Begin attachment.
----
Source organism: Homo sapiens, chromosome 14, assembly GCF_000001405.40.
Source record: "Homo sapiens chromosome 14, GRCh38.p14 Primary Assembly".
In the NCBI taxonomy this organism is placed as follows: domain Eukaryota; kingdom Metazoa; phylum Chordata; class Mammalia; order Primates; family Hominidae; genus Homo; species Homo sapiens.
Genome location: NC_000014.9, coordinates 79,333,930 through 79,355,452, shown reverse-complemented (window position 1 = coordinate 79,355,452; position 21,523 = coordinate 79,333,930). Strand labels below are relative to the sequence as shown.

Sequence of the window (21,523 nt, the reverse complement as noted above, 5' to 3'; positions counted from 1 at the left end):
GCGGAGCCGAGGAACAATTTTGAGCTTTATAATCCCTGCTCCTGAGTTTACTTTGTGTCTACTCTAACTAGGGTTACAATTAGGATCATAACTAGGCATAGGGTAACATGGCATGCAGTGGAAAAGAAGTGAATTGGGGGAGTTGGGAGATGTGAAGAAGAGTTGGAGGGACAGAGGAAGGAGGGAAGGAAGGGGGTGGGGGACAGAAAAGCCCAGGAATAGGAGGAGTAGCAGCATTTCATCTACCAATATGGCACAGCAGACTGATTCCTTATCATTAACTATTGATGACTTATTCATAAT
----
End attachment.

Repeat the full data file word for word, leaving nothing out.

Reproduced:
Source organism: Homo sapiens, chromosome 14, assembly GCF_000001405.40.
Source record: "Homo sapiens chromosome 14, GRCh38.p14 Primary Assembly".
In the NCBI taxonomy this organism is placed as follows: domain Eukaryota; kingdom Metazoa; phylum Chordata; class Mammalia; order Primates; family Hominidae; genus Homo; species Homo sapiens.
Genome location: NC_000014.9, coordinates 79,333,930 through 79,355,452, shown reverse-complemented (window position 1 = coordinate 79,355,452; position 21,523 = coordinate 79,333,930). Strand labels below are relative to the sequence as shown.

Sequence of the window (21,523 nt, the reverse complement as noted above, 5' to 3'; positions counted from 1 at the left end):
GCGGAGCCGAGGAACAATTTTGAGCTTTATAATCCCTGCTCCTGAGTTTACTTTGTGTCTACTCTAACTAGGGTTACAATTAGGATCATAACTAGGCATAGGGTAACATGGCATGCAGTGGAAAAGAAGTGAATTGGGGGAGTTGGGAGATGTGAAGAAGAGTTGGAGGGACAGAGGAAGGAGGGAAGGAAGGGGGTGGGGGACAGAAAAGCCCAGGAATAGGAGGAGTAGCAGCATTTCATCTACCAATATGGCACAGCAGACTGATTCCTTATCATTAACTATTGATGACTTATTCATAAT